Business aviation flights from the U.S. to Canada have increased significantly in the past year and many operators are seeking timely information about possible regulatory changes impacting trips north of the border.
“Vaccination requirements [for arriving passengers] are now gone,” said Anthony Norejko, president and CEO of the Canadian Business Aviation Association (CBAA). “The ArriveCAN app used during the lockdown is also no longer in use.” However, with increased traffic, available airport arrival slots may be a potential source of concern for operations to Toronto Pearson International Airport (YYZ) and Montreal-Trudeau International Airport (YUL).
Before a business aviation flight, “you’ll be making at least two phone calls to Canada Border Services Agency (CBSA) to initiate travel to Canada,” Norejko said. “The first is to 888-CANPASS (Canada’s trusted traveler program). Be prepared to give the responding officer the names of the flight crew and passengers, as well as their passport numbers, any declarations, and the purpose of the trip. The second call is upon the aircraft’s actual arrival into Canada where the clearance number is issued.” He said users should always jot down the officer’s badge number with the clearance number in case there’s ever a future question about the flight entering Canada.
Potential Construction Delays
Unlike the U.S., Canadian airports are funded by user fees. Revenue from those fees took a serious nosedive when traffic numbers declined during the pandemic.
Now that flights are increasing, Canadian airports are preparing to make much needed upgrades and repairs at many airports. To cope with potential construction delays, Norejko said, “Toronto Pearson is the first airport to stand up a slot program.” He said the best way to navigate these slot requirements is by coordinating directly with the destination FBO. “They have preferred access to slots and can lock in a specific arrival time a month out.”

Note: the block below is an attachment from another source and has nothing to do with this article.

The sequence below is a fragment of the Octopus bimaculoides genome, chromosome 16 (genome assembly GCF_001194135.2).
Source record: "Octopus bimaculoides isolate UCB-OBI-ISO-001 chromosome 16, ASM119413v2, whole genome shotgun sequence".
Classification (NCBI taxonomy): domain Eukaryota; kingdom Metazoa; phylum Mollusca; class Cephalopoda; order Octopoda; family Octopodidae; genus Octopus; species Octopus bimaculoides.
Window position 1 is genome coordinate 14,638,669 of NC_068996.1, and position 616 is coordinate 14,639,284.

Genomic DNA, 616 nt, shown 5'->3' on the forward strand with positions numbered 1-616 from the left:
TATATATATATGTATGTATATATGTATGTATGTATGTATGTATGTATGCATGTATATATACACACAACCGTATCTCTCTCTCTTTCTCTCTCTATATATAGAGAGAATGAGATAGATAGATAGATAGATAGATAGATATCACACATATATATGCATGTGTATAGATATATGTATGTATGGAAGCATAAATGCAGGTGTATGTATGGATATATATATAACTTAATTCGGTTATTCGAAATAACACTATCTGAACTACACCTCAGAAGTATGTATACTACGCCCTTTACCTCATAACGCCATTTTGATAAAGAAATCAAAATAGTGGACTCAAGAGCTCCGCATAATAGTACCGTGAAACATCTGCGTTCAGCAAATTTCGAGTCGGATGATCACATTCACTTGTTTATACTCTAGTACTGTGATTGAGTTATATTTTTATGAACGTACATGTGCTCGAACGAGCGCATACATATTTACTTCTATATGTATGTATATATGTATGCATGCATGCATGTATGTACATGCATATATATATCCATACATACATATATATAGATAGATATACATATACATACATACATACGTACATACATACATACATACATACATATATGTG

Despite the anxiety any slot program tends to create about travel flexibility, Norejko said the system, “is still in its early days.” At the moment, there’s no penalty to users who stumble through the slot program. The current constraints at YYZ are focused on limitations to the central deicing facility. Crews should note that actual airport construction will begin later this spring or early summer, Norejko said.
Early planners for trips to the Canadian Northwest next year should know that Vancouver International Airport (YVR) will shut down one of its two runways in the spring of 2024.
Potential Rerouting Headache
There is one potential hiccup awaiting crews who like to hear “cleared as filed” when requesting IFR clearance. Norejko said CBAA has noticed more than a few reroutes that have caused headaches for some crews. He discovered the format in the Canadian Flight Supplement shows preferential departure routes (PDR), don’t always line up with the way some flight planning software such as flightplan.com displays them.
For instance, on a Toronto-to-Ottawa flight, most crews would assume they should check the preferred route leaving Toronto. But the actual preferred arrival routing into Toronto from the west can only be found when the crew checks the Ottawa arrival procedures.
“Those highlight a completely different routing from what the Toronto PDRs call for,” Norejko said. He advised crews who frequent Canada to remember the routes they’re given when cleared and to file those routes during their next trip. CBAA is working with NAV Canada on improvements.
Overall, operators should keep in mind that preflight preparations will go a long way toward a trouble-free flight. Flight crews should closely study Canada’s customs regulations and flight rules if they haven’t already. For informal tips, consider reaching out to pilots who have recently made the trip.
And finally, Transport Canada’s Flying to Canada page offers a trusted resource for critical information.